Actors in the social and health care often aim to improve wellbeing of the population in various interventions and development projects. The evaluation of their outcome is usually based on objective wellbeing criteria only, although people’s subjective wellbeing (SWB) is the foundation of the wellbeing of the population. Therefore, the viewpoint of families and experiences of individual people should always be essential and deeply considered whenever wellbeing is evaluated. This is feasible, as subjective wellbeing can be directly measured by qualitative interviews and questionnaires, and many large international research programs have studied subjective wellbeing.
This policy brief is based on a current study on the subjective wellbeing of Estonians, Latvians, Lithuanians, Poles and Russians, which was investigated on European Social Survey data from 2006 to 2016 with 48 000 interviewed respondents. The results show that subjective wellbeing was improving slowly during the period of investigation, and that there were several factors connected to subjective wellbeing. The most important ones include health, income, trust, religiosity and not being unemployed. The results allow making the following recommendations for actors in the health and social care, and for the work under the Northern Dimension Partnership in Public Health and Social Wellbeing.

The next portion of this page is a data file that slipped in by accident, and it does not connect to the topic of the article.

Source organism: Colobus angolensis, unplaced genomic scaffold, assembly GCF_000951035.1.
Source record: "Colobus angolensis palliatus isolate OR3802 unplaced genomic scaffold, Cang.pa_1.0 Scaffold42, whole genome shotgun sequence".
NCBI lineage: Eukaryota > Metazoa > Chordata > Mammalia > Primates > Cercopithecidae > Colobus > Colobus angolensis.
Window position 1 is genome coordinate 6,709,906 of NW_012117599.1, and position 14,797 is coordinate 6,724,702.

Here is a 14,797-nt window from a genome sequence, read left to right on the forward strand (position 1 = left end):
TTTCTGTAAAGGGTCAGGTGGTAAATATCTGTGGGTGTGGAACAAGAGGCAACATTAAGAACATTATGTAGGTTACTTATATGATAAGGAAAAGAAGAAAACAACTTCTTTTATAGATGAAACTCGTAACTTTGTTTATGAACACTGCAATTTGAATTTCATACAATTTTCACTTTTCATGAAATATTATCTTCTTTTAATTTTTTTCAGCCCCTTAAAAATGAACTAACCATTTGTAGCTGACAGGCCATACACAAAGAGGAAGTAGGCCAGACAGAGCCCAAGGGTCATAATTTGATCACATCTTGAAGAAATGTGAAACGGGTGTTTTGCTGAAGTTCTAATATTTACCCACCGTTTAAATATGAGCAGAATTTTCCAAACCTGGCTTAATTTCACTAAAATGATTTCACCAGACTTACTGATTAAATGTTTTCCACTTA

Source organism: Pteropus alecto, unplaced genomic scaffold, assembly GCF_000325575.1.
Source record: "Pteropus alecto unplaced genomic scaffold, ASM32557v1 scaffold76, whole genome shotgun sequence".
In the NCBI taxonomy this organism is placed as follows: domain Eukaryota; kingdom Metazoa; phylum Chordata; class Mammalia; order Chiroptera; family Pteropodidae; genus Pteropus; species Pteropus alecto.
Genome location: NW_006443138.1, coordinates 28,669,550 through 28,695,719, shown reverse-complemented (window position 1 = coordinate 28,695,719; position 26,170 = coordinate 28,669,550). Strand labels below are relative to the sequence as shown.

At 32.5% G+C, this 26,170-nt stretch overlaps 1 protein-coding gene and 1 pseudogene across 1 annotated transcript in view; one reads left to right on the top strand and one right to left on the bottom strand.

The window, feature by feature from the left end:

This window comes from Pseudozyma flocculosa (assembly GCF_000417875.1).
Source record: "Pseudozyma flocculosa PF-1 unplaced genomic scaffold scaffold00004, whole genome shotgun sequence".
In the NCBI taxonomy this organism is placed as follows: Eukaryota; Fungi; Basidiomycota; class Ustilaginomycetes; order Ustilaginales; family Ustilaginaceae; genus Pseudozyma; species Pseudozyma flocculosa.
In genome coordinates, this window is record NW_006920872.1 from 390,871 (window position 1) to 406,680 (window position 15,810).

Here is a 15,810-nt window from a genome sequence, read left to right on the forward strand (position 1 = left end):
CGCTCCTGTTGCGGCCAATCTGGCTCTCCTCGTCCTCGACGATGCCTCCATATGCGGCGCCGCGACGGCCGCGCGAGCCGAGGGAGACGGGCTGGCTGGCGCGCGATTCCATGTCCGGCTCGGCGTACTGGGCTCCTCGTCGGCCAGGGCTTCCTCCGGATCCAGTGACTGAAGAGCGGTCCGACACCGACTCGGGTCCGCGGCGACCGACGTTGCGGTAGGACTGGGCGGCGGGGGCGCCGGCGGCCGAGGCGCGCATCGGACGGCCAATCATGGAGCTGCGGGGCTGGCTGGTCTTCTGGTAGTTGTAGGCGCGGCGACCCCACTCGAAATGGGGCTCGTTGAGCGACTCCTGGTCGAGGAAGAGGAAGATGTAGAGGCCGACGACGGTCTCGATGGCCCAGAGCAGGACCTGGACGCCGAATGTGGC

- Recommendation 1. Subjective wellbeing should be acknowledged in all development projects, decisions, interventions and studies addressing health and wellbeing. Health is an important part of SWB, but not the only one.
- Recommendation 2. Data from large-scale international studies can be helpful in the evaluation and interpretation of final outcomes of wellbeing development projects. If the outcome is not easy to assess, SWB measured in existing studies would help to detect the change in wellbeing.
- Recommendation 3. Cross-sectoral co-operation and information exchange are beneficial for the assessment of wellbeing outcome of development projects and for research.
The Policy Brief can be downloaded here (link).
This policy brief was written as a part of the NDI Policy Brief Training held in October 2020.